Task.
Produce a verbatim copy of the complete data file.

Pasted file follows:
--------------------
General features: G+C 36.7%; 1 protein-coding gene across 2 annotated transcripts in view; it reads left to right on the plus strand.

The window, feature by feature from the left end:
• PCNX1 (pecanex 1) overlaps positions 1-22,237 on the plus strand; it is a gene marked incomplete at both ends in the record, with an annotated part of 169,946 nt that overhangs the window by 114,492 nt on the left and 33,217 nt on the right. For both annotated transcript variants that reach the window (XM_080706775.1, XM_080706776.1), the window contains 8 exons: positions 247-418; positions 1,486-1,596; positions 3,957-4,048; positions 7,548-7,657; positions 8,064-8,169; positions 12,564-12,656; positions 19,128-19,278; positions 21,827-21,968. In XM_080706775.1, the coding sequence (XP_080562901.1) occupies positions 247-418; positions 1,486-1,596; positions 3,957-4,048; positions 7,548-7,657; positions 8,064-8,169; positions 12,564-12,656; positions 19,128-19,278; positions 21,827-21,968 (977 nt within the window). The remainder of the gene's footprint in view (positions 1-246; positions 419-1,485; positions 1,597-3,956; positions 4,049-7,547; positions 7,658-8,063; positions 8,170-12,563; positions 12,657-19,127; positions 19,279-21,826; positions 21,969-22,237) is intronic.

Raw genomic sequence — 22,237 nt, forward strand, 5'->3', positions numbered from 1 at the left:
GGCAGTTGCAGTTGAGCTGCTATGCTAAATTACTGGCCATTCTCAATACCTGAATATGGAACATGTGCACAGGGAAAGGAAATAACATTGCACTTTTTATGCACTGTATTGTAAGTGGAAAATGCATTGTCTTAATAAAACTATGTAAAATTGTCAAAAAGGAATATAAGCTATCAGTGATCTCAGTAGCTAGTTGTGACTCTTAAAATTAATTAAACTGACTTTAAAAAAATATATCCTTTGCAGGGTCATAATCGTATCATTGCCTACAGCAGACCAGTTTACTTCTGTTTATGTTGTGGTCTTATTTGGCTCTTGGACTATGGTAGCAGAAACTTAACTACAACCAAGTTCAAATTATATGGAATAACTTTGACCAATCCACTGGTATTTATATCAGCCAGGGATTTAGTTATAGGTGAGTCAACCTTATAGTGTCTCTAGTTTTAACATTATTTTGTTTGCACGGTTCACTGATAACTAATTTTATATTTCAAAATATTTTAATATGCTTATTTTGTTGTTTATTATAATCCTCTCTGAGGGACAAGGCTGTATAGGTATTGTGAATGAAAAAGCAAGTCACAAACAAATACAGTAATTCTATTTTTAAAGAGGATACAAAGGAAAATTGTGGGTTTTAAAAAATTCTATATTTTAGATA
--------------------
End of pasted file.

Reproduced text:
General features: G+C 36.7%; 1 protein-coding gene across 2 annotated transcripts in view; it reads left to right on the plus strand.

The window, feature by feature from the left end:
• PCNX1 (pecanex 1) overlaps positions 1-22,237 on the plus strand; it is a gene marked incomplete at both ends in the record, with an annotated part of 169,946 nt that overhangs the window by 114,492 nt on the left and 33,217 nt on the right. For both annotated transcript variants that reach the window (XM_080706775.1, XM_080706776.1), the window contains 8 exons: positions 247-418; positions 1,486-1,596; positions 3,957-4,048; positions 7,548-7,657; positions 8,064-8,169; positions 12,564-12,656; positions 19,128-19,278; positions 21,827-21,968. In XM_080706775.1, the coding sequence (XP_080562901.1) occupies positions 247-418; positions 1,486-1,596; positions 3,957-4,048; positions 7,548-7,657; positions 8,064-8,169; positions 12,564-12,656; positions 19,128-19,278; positions 21,827-21,968 (977 nt within the window). The remainder of the gene's footprint in view (positions 1-246; positions 419-1,485; positions 1,597-3,956; positions 4,049-7,547; positions 7,658-8,063; positions 8,170-12,563; positions 12,657-19,127; positions 19,279-21,826; positions 21,969-22,237) is intronic.

Raw genomic sequence — 22,237 nt, forward strand, 5'->3', positions numbered from 1 at the left:
GGCAGTTGCAGTTGAGCTGCTATGCTAAATTACTGGCCATTCTCAATACCTGAATATGGAACATGTGCACAGGGAAAGGAAATAACATTGCACTTTTTATGCACTGTATTGTAAGTGGAAAATGCATTGTCTTAATAAAACTATGTAAAATTGTCAAAAAGGAATATAAGCTATCAGTGATCTCAGTAGCTAGTTGTGACTCTTAAAATTAATTAAACTGACTTTAAAAAAATATATCCTTTGCAGGGTCATAATCGTATCATTGCCTACAGCAGACCAGTTTACTTCTGTTTATGTTGTGGTCTTATTTGGCTCTTGGACTATGGTAGCAGAAACTTAACTACAACCAAGTTCAAATTATATGGAATAACTTTGACCAATCCACTGGTATTTATATCAGCCAGGGATTTAGTTATAGGTGAGTCAACCTTATAGTGTCTCTAGTTTTAACATTATTTTGTTTGCACGGTTCACTGATAACTAATTTTATATTTCAAAATATTTTAATATGCTTATTTTGTTGTTTATTATAATCCTCTCTGAGGGACAAGGCTGTATAGGTATTGTGAATGAAAAAGCAAGTCACAAACAAATACAGTAATTCTATTTTTAAAGAGGATACAAAGGAAAATTGTGGGTTTTAAAAAATTCTATATTTTAGATA